Een goed gesprek over project management

Geschreven door Niels Meijssen.

niels@dwvd.nl
06 51 45 47 35

Fer Tummers heeft zijn sporen verdiend in de maritieme industrie, waar hij verschillende management posities vervulde. Nu helpt hij organisaties herstructureren en deelt hij zijn kennis met anderen. Voor dat laatste interviewt hij o.a. een aantal professionals over hun rol als projectleider. En ook ik was aan de beurt 🙂

We leerden Fer al uitgebreid kennen tijdens de werksessies voor zijn website Command F. Nu waren de rollen omgedraaid en mocht ik de vragen beantwoorden. Hierbij het resultaat!

 

Meet the Professional

By Fer Tummers, originally posted on LinkedIn

Niels Meijssen – entrepreneur, partner and project manager DWVD and Fello

Today I am driving to Delft for my next interview. For me it is like driving back in time, back to my days at Delft University of Technology. The streets and buildings bring back memories of crossing the city by bike, riding from building to building (and to various associations and bars of course). The quarter where DWVD and Fello are housed gives rise to different feelings. In these buildings, I have spent many hours on exams: mathematics, physics, strength of materials, etc. Every time I visit DWVD a certain nervous feeling catches me. However, that feeling disappears when Niels opens the door. An energetic, enthusiastic and very friendly guy lets me in and provides coffee (tea for Niels) and we settle in a meeting room that is decorated like a living room.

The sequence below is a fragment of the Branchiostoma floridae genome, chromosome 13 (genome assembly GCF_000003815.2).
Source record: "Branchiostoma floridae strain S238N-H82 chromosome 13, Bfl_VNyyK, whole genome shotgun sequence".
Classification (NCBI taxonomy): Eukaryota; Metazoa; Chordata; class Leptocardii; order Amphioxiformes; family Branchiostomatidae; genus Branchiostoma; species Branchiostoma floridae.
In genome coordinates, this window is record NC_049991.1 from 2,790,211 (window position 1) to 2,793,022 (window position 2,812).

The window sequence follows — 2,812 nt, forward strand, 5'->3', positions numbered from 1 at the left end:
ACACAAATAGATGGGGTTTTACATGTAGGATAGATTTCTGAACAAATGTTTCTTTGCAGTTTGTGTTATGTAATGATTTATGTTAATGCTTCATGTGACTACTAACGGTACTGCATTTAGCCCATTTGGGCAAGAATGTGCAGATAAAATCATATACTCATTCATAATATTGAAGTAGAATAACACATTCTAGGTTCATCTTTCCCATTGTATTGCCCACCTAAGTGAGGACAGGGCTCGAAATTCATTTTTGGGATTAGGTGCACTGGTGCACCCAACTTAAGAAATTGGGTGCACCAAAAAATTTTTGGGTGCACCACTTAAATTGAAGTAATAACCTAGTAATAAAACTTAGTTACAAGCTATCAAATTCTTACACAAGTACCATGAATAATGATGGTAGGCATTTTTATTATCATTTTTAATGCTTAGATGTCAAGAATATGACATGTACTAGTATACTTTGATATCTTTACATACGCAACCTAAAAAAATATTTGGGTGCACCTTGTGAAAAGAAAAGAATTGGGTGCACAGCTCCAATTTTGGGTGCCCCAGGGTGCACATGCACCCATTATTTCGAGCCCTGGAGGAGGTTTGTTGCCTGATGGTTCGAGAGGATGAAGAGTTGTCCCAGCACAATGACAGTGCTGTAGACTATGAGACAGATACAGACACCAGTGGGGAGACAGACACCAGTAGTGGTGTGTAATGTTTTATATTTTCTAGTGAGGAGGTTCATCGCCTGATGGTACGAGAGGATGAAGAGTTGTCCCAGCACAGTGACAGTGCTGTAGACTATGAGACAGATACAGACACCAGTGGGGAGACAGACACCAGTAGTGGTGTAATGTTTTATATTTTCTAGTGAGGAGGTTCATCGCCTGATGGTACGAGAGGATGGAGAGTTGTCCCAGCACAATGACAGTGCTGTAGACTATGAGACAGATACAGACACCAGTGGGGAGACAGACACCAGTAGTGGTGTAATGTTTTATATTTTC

Who is Niels Meijssen? (in 3 words, 2 numbers and 1 animal)

Words come easy to Niels: entrepreneur, internet and Zen. Of course, I am intrigued by Zen and want to know more. Niels explains that one of his hobbies used to be Jujutsu, the classical form. “Obtaining my shodan (equivalent to a black belt) has probably been my biggest achievement yet. It required massive perseverance and numerous repetitions while I am impatient by nature”. The Jujutsu brought Niels into contact with Zen meditation and till today he finds time to meditate daily. Entrepreneurship is in Niels’ blood. “I knew already for a very long time that I wanted to start my own business”. As a student Niels has been busy building websites and developing business ideas. Nevertheless, he started his career working for various companies, but after a couple of years the opportunity to join DWVD arose. “It felt liberating for me”. “I had the luck to grow up with internet and still remember my first internet connection (with modem) at home. Look where we are today!”

Numbers are a bit more difficult, but after giving it some thought the numbers 1.73 and 14E come to mind. 1.73 is the square root of 3 (in Dutch: ‘de wortel van drie – DWVD’). Niels joined DWVD and made the team complete again as the 3rd colleague (after one colleague left). “I saw an opportunity to join and offered to work for the company for 6 months without pay and leave a decision to hire me to the other partners”. After 6 months, Niels had become indispensable and became partner. “14E is my house number. It is a very special house, a very modern design back in the 1930’s and the only one actually built according to this design in Blijdorp, Rotterdam”.

Coming up with an animal seems to be difficult. After long deliberation Niels decides for crocodile. Niels loves to travel the world and has seen crocodiles in the wild. “It is fascinating. First, you don’t see the animal. It takes a lot of effort to spot the animal in its environment. Once you see it (how can you miss it, it is no small animal) you realize that you are looking at a very old animal, a dinosaur”.